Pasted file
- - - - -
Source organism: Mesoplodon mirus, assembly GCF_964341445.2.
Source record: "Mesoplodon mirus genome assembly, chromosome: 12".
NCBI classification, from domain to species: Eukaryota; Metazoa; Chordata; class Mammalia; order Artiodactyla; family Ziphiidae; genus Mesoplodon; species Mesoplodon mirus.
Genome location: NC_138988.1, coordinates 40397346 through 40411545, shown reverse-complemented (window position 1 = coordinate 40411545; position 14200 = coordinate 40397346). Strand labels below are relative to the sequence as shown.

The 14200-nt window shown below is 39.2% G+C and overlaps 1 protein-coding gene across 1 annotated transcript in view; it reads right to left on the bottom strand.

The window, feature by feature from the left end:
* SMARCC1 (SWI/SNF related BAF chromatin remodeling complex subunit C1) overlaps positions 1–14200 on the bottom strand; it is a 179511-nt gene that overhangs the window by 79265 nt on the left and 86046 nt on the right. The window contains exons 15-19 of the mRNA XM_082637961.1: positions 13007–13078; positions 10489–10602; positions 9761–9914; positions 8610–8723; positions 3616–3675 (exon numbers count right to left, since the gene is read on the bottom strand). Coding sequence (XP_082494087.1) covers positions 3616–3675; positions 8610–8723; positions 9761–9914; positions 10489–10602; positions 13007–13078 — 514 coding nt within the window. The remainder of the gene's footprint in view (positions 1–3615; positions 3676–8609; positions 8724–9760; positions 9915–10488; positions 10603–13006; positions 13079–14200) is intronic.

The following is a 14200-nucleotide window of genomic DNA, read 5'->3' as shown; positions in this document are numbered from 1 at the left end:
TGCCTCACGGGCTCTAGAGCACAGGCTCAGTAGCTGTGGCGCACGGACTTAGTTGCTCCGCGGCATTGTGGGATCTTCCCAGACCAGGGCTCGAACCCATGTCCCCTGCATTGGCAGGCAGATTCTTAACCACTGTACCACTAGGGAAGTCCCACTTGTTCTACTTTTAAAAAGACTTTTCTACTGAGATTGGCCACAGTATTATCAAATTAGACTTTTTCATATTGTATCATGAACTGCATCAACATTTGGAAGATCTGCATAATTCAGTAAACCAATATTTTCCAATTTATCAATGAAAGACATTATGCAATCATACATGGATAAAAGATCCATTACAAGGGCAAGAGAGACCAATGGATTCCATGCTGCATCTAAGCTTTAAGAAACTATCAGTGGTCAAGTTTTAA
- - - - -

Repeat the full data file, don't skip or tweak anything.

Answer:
Source organism: Mesoplodon mirus, assembly GCF_964341445.2.
Source record: "Mesoplodon mirus genome assembly, chromosome: 12".
NCBI classification, from domain to species: Eukaryota; Metazoa; Chordata; class Mammalia; order Artiodactyla; family Ziphiidae; genus Mesoplodon; species Mesoplodon mirus.
Genome location: NC_138988.1, coordinates 40397346 through 40411545, shown reverse-complemented (window position 1 = coordinate 40411545; position 14200 = coordinate 40397346). Strand labels below are relative to the sequence as shown.

The 14200-nt window shown below is 39.2% G+C and overlaps 1 protein-coding gene across 1 annotated transcript in view; it reads right to left on the bottom strand.

The window, feature by feature from the left end:
* SMARCC1 (SWI/SNF related BAF chromatin remodeling complex subunit C1) overlaps positions 1–14200 on the bottom strand; it is a 179511-nt gene that overhangs the window by 79265 nt on the left and 86046 nt on the right. The window contains exons 15-19 of the mRNA XM_082637961.1: positions 13007–13078; positions 10489–10602; positions 9761–9914; positions 8610–8723; positions 3616–3675 (exon numbers count right to left, since the gene is read on the bottom strand). Coding sequence (XP_082494087.1) covers positions 3616–3675; positions 8610–8723; positions 9761–9914; positions 10489–10602; positions 13007–13078 — 514 coding nt within the window. The remainder of the gene's footprint in view (positions 1–3615; positions 3676–8609; positions 8724–9760; positions 9915–10488; positions 10603–13006; positions 13079–14200) is intronic.

The following is a 14200-nucleotide window of genomic DNA, read 5'->3' as shown; positions in this document are numbered from 1 at the left end:
TGCCTCACGGGCTCTAGAGCACAGGCTCAGTAGCTGTGGCGCACGGACTTAGTTGCTCCGCGGCATTGTGGGATCTTCCCAGACCAGGGCTCGAACCCATGTCCCCTGCATTGGCAGGCAGATTCTTAACCACTGTACCACTAGGGAAGTCCCACTTGTTCTACTTTTAAAAAGACTTTTCTACTGAGATTGGCCACAGTATTATCAAATTAGACTTTTTCATATTGTATCATGAACTGCATCAACATTTGGAAGATCTGCATAATTCAGTAAACCAATATTTTCCAATTTATCAATGAAAGACATTATGCAATCATACATGGATAAAAGATCCATTACAAGGGCAAGAGAGACCAATGGATTCCATGCTGCATCTAAGCTTTAAGAAACTATCAGTGGTCAAGTTTTAA